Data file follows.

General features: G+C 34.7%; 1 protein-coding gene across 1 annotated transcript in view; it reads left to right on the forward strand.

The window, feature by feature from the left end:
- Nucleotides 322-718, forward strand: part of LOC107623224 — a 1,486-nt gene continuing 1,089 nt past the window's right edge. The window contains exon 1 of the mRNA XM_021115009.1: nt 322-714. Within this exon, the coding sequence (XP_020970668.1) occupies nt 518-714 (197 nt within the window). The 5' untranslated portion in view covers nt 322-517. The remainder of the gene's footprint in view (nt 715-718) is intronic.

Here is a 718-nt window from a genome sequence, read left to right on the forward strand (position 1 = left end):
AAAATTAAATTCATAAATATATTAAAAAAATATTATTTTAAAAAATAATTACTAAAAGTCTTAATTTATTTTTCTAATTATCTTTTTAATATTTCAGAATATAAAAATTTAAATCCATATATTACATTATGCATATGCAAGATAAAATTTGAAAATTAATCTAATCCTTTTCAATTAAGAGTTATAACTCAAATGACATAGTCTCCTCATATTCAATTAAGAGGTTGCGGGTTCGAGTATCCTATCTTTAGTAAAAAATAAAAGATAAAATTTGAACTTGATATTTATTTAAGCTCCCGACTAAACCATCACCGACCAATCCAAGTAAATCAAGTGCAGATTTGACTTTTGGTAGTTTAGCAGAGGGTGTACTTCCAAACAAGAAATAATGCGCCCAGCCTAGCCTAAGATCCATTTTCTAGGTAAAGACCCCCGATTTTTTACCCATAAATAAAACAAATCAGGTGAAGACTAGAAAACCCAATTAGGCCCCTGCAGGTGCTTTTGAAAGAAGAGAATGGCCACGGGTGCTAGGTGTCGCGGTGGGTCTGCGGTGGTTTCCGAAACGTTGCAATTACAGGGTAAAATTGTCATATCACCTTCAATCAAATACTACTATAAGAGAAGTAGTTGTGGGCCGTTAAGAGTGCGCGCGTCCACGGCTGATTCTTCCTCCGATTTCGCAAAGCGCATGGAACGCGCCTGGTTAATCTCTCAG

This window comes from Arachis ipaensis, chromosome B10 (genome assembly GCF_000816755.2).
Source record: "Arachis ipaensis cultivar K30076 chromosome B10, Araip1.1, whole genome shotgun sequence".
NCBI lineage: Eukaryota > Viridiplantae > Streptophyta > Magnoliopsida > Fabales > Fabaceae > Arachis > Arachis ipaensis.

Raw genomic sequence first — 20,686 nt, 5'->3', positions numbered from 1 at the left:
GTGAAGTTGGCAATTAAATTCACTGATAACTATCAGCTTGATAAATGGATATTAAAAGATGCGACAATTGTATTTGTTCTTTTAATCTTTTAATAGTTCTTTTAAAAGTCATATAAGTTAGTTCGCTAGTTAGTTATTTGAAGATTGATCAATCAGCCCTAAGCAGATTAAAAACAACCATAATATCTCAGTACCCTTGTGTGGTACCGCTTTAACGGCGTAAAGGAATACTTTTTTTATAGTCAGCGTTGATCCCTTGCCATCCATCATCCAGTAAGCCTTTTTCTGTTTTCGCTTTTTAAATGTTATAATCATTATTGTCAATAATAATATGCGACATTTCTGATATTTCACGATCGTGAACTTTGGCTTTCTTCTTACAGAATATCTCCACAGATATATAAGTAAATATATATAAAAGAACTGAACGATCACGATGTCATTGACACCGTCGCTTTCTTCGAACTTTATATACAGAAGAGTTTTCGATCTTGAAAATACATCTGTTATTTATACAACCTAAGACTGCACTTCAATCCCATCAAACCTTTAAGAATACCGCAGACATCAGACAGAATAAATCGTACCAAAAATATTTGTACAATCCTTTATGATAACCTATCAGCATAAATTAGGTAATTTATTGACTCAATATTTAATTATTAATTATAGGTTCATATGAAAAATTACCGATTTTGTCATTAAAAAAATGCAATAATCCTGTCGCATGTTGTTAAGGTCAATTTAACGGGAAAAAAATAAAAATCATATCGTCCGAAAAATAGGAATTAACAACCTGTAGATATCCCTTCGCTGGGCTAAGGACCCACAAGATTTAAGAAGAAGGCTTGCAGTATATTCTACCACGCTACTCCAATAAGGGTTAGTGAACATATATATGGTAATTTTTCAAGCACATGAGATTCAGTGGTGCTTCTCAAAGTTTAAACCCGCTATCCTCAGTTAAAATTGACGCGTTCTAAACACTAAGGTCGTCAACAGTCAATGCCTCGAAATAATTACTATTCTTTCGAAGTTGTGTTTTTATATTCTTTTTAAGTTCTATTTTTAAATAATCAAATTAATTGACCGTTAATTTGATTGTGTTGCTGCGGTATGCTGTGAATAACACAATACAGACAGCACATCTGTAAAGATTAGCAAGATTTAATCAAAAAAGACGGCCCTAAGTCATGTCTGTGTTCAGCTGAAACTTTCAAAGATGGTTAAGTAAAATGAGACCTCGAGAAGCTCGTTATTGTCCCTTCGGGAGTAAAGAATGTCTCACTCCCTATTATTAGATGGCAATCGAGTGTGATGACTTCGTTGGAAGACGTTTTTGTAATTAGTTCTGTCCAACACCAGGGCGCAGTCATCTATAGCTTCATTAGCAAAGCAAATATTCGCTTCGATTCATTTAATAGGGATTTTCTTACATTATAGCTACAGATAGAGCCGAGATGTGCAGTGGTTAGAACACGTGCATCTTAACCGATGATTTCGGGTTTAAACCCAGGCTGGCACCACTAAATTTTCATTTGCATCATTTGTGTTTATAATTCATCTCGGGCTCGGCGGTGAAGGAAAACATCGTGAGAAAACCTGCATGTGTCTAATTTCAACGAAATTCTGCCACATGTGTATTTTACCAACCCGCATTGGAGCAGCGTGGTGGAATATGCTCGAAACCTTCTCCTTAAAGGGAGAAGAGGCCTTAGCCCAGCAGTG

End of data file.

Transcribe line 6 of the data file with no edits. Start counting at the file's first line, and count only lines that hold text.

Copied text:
This window comes from Arachis ipaensis, chromosome B10 (genome assembly GCF_000816755.2).